This spring I was fortunate to come across a few good city trees waiting to be salvaged from dump sites. Â The largest was this maple, pictured below.
The lumpy exterior suggested the possibility of a surprising interior, and I wasn’t disappointed.
One end of the section was a large crotch with honey colored heartwood and strong figure. Â The length of the trunk was peppered with clusters of birds-eyes that show up on flat-sawn sections, while quarter-sawing stretches the figure into iridescent ribbons. Â This was the largest chunk of a tree that I have salvaged to date, and since I was working alone it was necessary to section the wood into manageable pieces. Â Fortunately, I can manage a large piece. Â But getting them out of the truck is always easier than getting them into it.
I had been wanting to mill up some of the green wood that I’ve been collecting into slabs and planks, so this seemed like a good chance to give it a try. Â Since a learning opportunity is also a teaching opportunity, I enlisted two of my students to help with the project. Â It was an experiment to see how well short stock could be milled on a large capacity band saw rather than on a portable mill. Â We were successful cutting book-matched slabs out of several sections of the maple, and the wood is now air drying. Â It should be ready for use by the end of next summer. Â Many thanks to Michael O. and Zach S. for lending a hand.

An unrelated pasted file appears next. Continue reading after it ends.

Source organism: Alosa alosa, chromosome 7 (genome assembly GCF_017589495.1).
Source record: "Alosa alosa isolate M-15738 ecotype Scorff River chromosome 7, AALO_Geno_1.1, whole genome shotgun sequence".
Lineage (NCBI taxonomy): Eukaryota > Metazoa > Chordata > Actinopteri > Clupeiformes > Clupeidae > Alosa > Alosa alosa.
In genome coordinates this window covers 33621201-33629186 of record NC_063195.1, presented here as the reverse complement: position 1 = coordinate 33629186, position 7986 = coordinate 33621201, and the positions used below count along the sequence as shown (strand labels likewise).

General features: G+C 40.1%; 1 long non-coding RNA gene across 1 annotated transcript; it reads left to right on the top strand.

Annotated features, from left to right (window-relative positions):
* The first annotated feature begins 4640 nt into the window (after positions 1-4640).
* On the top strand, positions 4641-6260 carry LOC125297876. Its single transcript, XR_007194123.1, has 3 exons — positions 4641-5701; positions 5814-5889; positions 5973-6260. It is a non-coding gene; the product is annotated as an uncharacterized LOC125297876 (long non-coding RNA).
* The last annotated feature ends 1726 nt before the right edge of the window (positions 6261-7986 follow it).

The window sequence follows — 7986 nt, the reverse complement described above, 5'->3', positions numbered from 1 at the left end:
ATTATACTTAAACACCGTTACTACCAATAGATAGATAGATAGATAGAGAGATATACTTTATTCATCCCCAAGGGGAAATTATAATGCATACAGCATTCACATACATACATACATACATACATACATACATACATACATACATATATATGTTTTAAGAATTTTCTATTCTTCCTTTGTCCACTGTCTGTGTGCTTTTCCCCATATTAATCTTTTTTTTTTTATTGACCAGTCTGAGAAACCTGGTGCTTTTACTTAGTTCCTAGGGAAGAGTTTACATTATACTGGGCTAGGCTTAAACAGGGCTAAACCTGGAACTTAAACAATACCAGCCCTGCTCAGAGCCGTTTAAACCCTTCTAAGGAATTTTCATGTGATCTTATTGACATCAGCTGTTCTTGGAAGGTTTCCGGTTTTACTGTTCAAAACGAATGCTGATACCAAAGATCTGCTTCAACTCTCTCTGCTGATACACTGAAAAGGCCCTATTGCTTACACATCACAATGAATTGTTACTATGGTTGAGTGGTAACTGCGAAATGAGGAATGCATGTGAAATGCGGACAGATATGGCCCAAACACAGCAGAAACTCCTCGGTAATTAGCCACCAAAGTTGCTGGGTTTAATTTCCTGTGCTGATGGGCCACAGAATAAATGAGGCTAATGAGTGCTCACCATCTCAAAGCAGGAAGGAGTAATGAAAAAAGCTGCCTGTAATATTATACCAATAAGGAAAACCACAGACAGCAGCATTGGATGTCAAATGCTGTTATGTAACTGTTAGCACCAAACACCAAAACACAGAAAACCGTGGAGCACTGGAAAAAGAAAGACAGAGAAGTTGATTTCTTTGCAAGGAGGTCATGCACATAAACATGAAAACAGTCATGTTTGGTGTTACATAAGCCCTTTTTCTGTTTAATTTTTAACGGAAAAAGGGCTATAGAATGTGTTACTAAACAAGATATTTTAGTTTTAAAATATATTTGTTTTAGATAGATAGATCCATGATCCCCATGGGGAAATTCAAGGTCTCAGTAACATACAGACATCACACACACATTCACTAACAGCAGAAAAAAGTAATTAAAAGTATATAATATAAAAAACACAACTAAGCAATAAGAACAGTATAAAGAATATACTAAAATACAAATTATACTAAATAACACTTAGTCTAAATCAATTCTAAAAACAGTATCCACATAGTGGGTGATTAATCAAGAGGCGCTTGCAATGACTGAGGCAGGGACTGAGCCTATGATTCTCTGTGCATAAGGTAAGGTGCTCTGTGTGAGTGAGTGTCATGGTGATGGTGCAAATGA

Some of the smaller sections were suitable for bowl blanks, and one of the resulting bowls is pictured below. Â It is about 10.5″ in diameter, and the curvature of the bowl captures the transition of the figure as the orientation of the grain shifts. Â As usual, the wood distorted slightly as it dried. Â The slight distortion gave the bowl a graceful energy and played up the textural illusion caused by the curly figure.